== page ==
- The handles would then be lowered as well as the penetration depth of the kelly ball into the concrete is measured to be 0.25 cm on the graduated string. At least three measurements are taken from either a batch or venue. No adjustment is provided for any minor change of the legs of the frame.
- The experiment takes less than a minute to ever be carried out, which gives the technician ample time to operate for which concrete is released from the mixer before delaying the construction and completion of the process.
- Experience has proven that only the minimum depth of concrete measured ought to be 15 cm with an overall total aggregate dimension of 5 cm or less. If greater aggregates are used, the minimum depth ought to be 3 times the nominal actual gross aggregate value.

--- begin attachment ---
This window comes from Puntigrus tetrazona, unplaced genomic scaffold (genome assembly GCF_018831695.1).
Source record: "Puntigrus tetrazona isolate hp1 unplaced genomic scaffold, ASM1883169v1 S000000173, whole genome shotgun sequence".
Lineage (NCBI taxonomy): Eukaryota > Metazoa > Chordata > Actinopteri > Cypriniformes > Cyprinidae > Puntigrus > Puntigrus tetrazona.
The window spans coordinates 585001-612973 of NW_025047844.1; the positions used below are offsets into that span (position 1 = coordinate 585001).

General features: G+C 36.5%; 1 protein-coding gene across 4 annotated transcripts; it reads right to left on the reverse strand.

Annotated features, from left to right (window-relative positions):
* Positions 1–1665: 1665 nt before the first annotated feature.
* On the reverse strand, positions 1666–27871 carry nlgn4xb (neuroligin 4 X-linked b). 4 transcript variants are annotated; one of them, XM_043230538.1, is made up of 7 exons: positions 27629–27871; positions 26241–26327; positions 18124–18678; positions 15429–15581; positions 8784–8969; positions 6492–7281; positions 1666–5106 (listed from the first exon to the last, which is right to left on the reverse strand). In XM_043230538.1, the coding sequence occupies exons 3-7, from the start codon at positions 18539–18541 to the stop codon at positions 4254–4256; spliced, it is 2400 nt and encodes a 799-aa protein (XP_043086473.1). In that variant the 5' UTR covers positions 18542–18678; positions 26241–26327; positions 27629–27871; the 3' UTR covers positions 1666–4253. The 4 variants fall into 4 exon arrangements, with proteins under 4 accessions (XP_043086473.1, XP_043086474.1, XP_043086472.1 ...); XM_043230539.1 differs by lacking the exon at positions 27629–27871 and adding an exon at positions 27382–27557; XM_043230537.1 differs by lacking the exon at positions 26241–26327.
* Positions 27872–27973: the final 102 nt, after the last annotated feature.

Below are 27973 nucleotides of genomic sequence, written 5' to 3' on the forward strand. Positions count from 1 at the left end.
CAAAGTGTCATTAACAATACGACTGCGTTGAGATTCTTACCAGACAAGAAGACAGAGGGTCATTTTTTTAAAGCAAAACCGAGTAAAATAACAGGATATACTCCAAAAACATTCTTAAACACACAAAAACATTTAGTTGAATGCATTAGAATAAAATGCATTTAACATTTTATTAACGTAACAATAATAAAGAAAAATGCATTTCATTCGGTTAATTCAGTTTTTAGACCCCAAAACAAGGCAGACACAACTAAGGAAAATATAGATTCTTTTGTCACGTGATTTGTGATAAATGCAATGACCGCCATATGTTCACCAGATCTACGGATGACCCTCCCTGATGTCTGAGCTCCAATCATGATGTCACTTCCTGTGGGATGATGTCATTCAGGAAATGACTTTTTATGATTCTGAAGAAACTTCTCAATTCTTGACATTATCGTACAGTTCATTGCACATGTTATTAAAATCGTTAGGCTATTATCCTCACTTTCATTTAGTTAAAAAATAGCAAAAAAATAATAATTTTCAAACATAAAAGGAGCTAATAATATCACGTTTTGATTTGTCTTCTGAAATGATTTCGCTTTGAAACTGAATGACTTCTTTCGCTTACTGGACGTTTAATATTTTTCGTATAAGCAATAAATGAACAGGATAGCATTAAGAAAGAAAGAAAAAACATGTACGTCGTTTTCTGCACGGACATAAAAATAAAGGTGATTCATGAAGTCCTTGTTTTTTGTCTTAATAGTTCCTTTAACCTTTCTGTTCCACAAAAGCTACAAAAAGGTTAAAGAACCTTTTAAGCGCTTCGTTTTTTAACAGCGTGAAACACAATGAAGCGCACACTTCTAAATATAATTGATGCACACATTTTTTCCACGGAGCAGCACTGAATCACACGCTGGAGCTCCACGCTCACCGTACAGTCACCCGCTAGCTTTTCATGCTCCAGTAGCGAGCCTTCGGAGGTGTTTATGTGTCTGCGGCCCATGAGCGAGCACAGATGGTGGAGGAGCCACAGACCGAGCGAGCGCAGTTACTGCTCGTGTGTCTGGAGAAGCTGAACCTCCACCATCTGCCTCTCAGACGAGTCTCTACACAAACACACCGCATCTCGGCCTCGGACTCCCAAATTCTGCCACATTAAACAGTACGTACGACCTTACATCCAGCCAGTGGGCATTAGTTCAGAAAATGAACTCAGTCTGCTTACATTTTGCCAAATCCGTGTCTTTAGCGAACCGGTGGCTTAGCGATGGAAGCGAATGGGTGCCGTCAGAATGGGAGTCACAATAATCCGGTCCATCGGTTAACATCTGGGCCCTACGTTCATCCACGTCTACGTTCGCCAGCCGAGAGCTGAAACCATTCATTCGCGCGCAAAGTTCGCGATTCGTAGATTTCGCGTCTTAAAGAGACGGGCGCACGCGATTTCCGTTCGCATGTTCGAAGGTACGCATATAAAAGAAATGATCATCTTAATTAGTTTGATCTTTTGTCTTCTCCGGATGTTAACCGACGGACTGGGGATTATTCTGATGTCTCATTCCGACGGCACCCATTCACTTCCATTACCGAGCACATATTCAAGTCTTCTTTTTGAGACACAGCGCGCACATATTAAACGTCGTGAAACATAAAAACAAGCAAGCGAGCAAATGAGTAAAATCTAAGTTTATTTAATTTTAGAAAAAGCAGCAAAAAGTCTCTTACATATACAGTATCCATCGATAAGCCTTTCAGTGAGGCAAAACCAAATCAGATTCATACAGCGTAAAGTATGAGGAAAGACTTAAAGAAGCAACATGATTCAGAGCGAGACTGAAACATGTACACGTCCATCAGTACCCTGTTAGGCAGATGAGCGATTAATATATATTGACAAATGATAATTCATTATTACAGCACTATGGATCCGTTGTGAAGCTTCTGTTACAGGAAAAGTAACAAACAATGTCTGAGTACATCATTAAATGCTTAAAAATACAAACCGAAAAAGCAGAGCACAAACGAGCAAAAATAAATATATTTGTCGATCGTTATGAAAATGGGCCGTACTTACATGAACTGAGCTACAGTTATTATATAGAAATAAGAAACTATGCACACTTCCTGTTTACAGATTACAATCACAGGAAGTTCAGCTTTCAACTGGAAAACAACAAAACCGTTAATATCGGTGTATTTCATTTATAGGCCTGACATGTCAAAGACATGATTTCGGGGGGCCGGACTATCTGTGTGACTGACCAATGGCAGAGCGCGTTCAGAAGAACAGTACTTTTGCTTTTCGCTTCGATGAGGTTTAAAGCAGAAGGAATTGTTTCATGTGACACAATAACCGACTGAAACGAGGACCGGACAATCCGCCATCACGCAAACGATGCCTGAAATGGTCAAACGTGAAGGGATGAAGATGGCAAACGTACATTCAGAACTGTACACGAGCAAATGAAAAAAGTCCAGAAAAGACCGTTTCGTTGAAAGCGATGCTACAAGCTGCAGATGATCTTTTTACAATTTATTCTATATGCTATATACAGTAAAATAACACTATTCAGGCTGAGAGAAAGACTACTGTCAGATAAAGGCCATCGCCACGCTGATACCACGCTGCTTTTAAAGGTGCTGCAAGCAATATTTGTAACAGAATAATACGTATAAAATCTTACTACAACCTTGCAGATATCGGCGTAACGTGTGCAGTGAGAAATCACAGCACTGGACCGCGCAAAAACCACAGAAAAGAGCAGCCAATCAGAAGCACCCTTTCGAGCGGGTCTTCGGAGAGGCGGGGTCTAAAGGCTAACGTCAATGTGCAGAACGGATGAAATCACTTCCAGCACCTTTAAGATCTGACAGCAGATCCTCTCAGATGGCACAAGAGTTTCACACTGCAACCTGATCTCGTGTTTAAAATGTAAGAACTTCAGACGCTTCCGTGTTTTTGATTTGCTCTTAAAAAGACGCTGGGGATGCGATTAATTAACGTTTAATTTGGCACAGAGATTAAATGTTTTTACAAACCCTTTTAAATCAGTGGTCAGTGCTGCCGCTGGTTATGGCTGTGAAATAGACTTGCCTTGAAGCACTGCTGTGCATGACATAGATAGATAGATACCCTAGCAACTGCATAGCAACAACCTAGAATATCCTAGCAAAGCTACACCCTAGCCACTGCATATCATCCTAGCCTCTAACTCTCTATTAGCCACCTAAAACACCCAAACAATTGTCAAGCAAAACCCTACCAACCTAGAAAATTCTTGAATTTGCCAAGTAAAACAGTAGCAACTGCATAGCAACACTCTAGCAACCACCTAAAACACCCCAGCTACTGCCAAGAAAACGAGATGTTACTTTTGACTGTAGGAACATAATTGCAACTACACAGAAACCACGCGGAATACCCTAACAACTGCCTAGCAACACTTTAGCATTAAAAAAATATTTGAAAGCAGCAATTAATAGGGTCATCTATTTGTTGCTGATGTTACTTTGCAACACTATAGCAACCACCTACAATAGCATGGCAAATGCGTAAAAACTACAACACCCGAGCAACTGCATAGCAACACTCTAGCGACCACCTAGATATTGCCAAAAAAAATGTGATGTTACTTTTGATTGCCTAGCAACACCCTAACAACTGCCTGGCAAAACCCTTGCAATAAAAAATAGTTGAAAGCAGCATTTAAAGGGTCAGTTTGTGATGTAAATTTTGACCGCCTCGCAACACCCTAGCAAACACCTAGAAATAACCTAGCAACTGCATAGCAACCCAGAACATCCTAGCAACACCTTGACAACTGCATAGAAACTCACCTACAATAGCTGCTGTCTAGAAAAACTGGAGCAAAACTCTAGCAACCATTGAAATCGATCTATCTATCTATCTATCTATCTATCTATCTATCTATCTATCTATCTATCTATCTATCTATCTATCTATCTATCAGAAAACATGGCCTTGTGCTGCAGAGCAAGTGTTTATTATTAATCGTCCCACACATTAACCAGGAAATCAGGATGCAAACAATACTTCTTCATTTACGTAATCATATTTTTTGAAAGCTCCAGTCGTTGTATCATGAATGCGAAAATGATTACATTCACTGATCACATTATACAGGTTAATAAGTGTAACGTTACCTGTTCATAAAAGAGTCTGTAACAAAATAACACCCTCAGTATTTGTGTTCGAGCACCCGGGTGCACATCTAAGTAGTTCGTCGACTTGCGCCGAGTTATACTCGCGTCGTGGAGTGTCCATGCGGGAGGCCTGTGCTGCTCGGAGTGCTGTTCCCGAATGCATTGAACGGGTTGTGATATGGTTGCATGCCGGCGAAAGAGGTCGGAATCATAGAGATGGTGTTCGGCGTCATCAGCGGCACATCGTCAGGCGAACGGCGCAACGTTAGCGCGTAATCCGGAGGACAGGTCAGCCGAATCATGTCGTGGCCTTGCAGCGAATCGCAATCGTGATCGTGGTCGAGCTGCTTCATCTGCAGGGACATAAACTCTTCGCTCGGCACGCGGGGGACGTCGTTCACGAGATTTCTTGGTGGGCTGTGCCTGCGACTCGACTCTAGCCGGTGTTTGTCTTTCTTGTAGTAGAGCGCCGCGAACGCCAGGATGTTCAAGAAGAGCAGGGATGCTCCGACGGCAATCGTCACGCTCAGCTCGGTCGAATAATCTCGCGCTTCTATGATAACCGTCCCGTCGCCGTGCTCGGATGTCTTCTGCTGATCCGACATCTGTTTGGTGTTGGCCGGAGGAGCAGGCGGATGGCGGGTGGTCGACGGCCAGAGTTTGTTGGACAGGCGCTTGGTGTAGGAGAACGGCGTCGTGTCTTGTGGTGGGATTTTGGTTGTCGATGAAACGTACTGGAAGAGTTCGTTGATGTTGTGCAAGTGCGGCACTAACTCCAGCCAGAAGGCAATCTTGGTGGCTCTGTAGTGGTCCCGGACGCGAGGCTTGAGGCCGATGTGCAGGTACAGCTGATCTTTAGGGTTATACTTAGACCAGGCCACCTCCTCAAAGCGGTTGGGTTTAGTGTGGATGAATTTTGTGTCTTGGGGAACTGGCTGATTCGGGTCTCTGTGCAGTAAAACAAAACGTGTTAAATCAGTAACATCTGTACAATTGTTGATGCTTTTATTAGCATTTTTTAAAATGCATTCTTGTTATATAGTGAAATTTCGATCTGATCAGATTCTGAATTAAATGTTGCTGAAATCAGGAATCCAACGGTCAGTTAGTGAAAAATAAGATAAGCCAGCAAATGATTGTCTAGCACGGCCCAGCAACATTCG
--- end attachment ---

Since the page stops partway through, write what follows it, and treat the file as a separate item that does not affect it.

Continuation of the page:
- While measuring concrete put within forms, such as piers, partitions, respectively., a minimum distance of 22 cm from the surface of the structure to the level measured must be established in order to prevent boundary impact.
- In the case of concrete discharged on a pavement in concrete work, hardly any measure must be done closer than 22 cm to the outline of the surface of the leveled concrete floor.
- For just a second session in the very same sample of concrete, the foot of the stirrup must be at least 15 cm from the position at which the foot rested during the first check.
Advantages of Kelly Ball Test
The Advantages of Kelly Ball Test are as follows.